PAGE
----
emma


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emma

(ˈɛmə)
n
(Communications & Information) communications former communications code for the letter M
Collins English Dictionary – Complete and Unabridged, 12th Edition 2014 © HarperCollins Publishers 1991, 1994, 1998, 2000, 2003, 2006, 2007, 2009, 2011, 2014
Translations
References in classic literature ?
It was at this juncture that Clara Belle and Susan Simpson consulted Rebecca, who threw herself solidly and wholeheartedly into the enterprise, promising her help and that of Emma Jane Perkins.
Rebecca and Emma Jane offered to go two or three miles in some one direction and see what they could do in the way of stirring up a popular demand for the Snow-White and Rose-Red brands, the former being devoted to laundry purposes and the latter being intended for the toilet.
There was a great amount of hilarity in the preparation for this event, and a long council in Emma Jane's attic.
All next day, Emma Haredale, Dolly, and Miggs, remained cooped up together in what had now been their prison for so many days, without seeing any person, or hearing any sound but the murmured conversation, in an outer room, of the men who kept watch over them.
It was sufficiently evident, both to Emma and to the locksmith's poor little daughter herself, that she, Dolly, was the great object of attraction; and that so soon as they should have leisure to indulge in the softer passion, Hugh and Mr Tappertit would certainly fall to blows for her sake; in which latter case, it was not very difficult to see whose prize she would become.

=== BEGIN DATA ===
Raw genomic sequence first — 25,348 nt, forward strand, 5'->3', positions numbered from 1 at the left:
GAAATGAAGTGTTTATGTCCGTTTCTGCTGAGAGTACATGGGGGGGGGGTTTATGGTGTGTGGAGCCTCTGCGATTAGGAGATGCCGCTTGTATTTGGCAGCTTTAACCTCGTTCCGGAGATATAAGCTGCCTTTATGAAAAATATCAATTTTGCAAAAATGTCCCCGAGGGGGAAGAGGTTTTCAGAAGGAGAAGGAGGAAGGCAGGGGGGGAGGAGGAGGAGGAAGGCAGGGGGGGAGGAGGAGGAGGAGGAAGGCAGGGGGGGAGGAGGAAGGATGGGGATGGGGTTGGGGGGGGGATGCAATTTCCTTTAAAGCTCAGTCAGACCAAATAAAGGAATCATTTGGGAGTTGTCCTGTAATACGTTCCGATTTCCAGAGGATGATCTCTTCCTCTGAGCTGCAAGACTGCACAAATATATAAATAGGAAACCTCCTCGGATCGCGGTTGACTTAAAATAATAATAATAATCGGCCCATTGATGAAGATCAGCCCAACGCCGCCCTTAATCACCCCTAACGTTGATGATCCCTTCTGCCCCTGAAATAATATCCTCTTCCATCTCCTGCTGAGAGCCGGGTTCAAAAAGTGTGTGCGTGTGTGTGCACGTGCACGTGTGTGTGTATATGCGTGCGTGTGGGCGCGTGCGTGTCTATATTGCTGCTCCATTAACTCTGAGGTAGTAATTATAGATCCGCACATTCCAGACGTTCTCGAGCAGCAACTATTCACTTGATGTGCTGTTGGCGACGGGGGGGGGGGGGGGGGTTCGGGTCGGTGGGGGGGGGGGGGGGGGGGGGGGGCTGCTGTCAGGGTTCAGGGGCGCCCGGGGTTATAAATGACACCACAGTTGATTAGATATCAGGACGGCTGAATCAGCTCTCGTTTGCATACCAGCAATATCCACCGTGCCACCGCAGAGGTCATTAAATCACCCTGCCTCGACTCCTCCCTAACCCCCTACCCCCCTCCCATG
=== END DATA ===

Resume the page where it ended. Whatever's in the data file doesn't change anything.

Nor was this the only comfort they derived at first from Miggs's presence and society: for that young lady displayed such resignation and long-suffering, and so much meek endurance, under her trials, and breathed in all her chaste discourse a spirit of such holy confidence and resignation, and devout belief that all would happen for the best, that Emma felt her courage strengthened by the bright example; never doubting but that everything she said was true, and that she, like them, was torn from all she loved, and agonised by doubt and apprehension.
Emma Woodhouse, handsome, clever, and rich, with a comfortable home and happy disposition, seemed to unite some of the best blessings of existence; and had lived nearly twentyone years in the world with very little to distress or vex her.
Woodhouse's family, less as a governess than a friend, very fond of both daughters, but particularly of Emma. Between them it was more the intimacy of sisters.
The real evils, indeed, of Emma's situation were the power of having rather too much her own way, and a disposition to think a little too well of herself; these were the disadvantages which threatened alloy to her many enjoyments.
"We must go tomorrow, because on Saturday I've got to prepare my sermon, and you must tell Emma to get your things ready today.
Carey's death Emma had ordered from the florist masses of white flowers for the room in which the dead woman lay.
But at last he grew tired of being alone and went back to the bed-room, in which Emma was now putting his things into a big tin box; he remembered then that his uncle had said he might take something to remember his father and mother by.